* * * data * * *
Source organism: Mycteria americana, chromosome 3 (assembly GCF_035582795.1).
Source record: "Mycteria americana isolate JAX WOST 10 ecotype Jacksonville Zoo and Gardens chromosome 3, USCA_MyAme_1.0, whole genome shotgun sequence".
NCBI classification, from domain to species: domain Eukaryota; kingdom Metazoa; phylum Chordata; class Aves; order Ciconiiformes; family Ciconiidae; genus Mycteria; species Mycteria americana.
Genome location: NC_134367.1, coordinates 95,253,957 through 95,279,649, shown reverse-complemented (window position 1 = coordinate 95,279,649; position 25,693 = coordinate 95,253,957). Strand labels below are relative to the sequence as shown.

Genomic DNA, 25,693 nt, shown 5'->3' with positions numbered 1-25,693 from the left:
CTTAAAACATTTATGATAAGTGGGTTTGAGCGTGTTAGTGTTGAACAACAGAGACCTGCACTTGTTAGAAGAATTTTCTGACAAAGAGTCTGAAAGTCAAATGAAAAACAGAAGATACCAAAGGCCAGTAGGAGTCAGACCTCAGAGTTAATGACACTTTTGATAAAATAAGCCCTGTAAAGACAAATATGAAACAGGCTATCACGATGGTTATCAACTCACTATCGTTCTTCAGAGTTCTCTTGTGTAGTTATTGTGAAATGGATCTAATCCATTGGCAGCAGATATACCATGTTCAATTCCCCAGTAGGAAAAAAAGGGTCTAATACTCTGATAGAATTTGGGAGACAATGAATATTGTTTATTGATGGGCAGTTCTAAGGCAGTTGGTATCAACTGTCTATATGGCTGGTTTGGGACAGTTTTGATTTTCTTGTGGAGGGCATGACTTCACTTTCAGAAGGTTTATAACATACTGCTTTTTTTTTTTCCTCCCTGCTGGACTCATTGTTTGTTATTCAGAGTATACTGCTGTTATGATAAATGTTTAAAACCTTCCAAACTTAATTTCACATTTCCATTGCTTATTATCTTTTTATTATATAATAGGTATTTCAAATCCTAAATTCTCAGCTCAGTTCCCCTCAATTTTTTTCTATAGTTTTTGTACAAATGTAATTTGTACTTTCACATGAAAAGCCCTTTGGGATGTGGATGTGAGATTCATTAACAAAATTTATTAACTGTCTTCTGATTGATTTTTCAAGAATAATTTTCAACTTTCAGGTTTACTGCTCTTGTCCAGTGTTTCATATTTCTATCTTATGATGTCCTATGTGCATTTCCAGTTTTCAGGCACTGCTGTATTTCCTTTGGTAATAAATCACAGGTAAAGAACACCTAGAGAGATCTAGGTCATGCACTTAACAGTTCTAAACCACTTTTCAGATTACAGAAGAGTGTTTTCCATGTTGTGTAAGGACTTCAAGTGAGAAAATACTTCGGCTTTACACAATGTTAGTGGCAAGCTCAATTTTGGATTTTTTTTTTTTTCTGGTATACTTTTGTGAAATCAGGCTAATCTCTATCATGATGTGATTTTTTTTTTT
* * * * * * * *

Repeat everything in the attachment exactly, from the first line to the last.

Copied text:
Source organism: Mycteria americana, chromosome 3 (assembly GCF_035582795.1).
Source record: "Mycteria americana isolate JAX WOST 10 ecotype Jacksonville Zoo and Gardens chromosome 3, USCA_MyAme_1.0, whole genome shotgun sequence".
NCBI classification, from domain to species: domain Eukaryota; kingdom Metazoa; phylum Chordata; class Aves; order Ciconiiformes; family Ciconiidae; genus Mycteria; species Mycteria americana.
Genome location: NC_134367.1, coordinates 95,253,957 through 95,279,649, shown reverse-complemented (window position 1 = coordinate 95,279,649; position 25,693 = coordinate 95,253,957). Strand labels below are relative to the sequence as shown.

Genomic DNA, 25,693 nt, shown 5'->3' with positions numbered 1-25,693 from the left:
CTTAAAACATTTATGATAAGTGGGTTTGAGCGTGTTAGTGTTGAACAACAGAGACCTGCACTTGTTAGAAGAATTTTCTGACAAAGAGTCTGAAAGTCAAATGAAAAACAGAAGATACCAAAGGCCAGTAGGAGTCAGACCTCAGAGTTAATGACACTTTTGATAAAATAAGCCCTGTAAAGACAAATATGAAACAGGCTATCACGATGGTTATCAACTCACTATCGTTCTTCAGAGTTCTCTTGTGTAGTTATTGTGAAATGGATCTAATCCATTGGCAGCAGATATACCATGTTCAATTCCCCAGTAGGAAAAAAAGGGTCTAATACTCTGATAGAATTTGGGAGACAATGAATATTGTTTATTGATGGGCAGTTCTAAGGCAGTTGGTATCAACTGTCTATATGGCTGGTTTGGGACAGTTTTGATTTTCTTGTGGAGGGCATGACTTCACTTTCAGAAGGTTTATAACATACTGCTTTTTTTTTTTCCTCCCTGCTGGACTCATTGTTTGTTATTCAGAGTATACTGCTGTTATGATAAATGTTTAAAACCTTCCAAACTTAATTTCACATTTCCATTGCTTATTATCTTTTTATTATATAATAGGTATTTCAAATCCTAAATTCTCAGCTCAGTTCCCCTCAATTTTTTTCTATAGTTTTTGTACAAATGTAATTTGTACTTTCACATGAAAAGCCCTTTGGGATGTGGATGTGAGATTCATTAACAAAATTTATTAACTGTCTTCTGATTGATTTTTCAAGAATAATTTTCAACTTTCAGGTTTACTGCTCTTGTCCAGTGTTTCATATTTCTATCTTATGATGTCCTATGTGCATTTCCAGTTTTCAGGCACTGCTGTATTTCCTTTGGTAATAAATCACAGGTAAAGAACACCTAGAGAGATCTAGGTCATGCACTTAACAGTTCTAAACCACTTTTCAGATTACAGAAGAGTGTTTTCCATGTTGTGTAAGGACTTCAAGTGAGAAAATACTTCGGCTTTACACAATGTTAGTGGCAAGCTCAATTTTGGATTTTTTTTTTTTTCTGGTATACTTTTGTGAAATCAGGCTAATCTCTATCATGATGTGATTTTTTTTTTT